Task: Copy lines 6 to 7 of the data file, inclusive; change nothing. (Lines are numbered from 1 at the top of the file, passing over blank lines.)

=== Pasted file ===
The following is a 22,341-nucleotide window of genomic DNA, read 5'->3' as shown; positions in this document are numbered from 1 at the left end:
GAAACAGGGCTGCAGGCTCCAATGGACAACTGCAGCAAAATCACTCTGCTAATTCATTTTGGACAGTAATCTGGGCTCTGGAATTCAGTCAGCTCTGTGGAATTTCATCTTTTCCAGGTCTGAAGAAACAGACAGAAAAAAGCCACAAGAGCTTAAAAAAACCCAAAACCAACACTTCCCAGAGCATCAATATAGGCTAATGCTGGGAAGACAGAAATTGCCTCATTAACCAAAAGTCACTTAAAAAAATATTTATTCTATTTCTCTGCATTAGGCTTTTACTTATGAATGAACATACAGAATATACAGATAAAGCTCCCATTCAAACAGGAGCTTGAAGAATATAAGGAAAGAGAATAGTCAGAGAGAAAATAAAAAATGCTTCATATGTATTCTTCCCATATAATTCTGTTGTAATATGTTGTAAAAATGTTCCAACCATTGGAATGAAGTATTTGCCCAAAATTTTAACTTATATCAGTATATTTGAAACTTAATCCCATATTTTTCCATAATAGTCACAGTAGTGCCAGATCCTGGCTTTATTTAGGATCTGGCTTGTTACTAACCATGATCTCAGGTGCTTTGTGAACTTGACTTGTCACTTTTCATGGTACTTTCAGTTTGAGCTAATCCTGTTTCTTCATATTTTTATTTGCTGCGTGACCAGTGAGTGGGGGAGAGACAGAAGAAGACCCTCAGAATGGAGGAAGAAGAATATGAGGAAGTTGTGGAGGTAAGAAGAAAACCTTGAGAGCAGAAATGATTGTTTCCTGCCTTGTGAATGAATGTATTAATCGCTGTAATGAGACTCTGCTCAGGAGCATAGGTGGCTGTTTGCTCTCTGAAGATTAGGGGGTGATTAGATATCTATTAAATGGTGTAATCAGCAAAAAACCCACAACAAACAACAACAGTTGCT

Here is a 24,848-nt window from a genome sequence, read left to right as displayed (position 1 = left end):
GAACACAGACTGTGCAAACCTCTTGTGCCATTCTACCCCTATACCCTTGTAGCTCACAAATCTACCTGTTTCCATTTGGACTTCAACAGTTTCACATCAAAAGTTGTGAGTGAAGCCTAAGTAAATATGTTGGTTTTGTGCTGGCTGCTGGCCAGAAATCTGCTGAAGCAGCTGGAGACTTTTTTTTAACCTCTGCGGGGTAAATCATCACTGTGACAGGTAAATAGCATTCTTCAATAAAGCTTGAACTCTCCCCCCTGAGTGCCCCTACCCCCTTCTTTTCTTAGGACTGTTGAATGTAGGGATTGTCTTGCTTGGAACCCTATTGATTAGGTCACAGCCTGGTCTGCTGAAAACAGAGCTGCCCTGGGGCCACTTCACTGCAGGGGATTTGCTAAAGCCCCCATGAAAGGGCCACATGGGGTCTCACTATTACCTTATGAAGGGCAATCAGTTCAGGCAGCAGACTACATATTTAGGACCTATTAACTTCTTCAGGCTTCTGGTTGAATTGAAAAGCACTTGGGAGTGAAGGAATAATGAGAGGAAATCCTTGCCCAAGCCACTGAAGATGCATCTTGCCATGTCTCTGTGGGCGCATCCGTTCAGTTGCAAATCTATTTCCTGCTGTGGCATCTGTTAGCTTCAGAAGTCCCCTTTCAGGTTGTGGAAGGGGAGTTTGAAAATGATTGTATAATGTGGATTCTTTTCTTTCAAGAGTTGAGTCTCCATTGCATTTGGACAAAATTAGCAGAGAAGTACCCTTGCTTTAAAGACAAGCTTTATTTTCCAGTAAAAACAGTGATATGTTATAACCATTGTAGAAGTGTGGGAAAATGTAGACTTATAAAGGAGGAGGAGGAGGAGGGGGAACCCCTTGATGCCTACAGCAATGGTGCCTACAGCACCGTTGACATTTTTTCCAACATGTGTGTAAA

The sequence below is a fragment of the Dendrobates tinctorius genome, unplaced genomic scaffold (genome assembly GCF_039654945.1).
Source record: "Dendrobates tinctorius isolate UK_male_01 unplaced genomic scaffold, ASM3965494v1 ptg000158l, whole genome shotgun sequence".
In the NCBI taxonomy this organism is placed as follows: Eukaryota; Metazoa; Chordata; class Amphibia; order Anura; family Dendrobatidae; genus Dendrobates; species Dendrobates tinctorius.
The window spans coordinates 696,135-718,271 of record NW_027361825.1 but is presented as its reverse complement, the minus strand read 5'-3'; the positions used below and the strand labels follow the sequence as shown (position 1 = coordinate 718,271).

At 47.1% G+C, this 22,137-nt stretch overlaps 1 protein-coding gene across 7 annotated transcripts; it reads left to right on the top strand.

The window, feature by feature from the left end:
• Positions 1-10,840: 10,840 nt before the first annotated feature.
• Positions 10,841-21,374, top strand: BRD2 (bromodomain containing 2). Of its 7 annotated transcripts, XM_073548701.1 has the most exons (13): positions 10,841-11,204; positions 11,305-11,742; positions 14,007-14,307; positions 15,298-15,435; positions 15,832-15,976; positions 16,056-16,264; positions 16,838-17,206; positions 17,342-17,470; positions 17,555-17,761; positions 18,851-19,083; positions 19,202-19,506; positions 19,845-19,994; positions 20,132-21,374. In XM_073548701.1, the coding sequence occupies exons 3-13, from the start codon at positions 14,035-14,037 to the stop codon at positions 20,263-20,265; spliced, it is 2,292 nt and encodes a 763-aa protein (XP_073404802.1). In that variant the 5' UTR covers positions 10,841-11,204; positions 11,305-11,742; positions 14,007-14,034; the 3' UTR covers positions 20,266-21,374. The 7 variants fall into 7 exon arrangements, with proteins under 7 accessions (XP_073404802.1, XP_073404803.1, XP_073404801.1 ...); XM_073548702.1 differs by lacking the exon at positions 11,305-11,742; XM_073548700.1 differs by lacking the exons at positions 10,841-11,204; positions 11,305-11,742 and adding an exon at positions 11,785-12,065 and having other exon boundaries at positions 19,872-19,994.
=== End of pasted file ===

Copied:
Source record: "Dendrobates tinctorius isolate UK_male_01 unplaced genomic scaffold, ASM3965494v1 ptg000158l, whole genome shotgun sequence".
In the NCBI taxonomy this organism is placed as follows: Eukaryota; Metazoa; Chordata; class Amphibia; order Anura; family Dendrobatidae; genus Dendrobates; species Dendrobates tinctorius.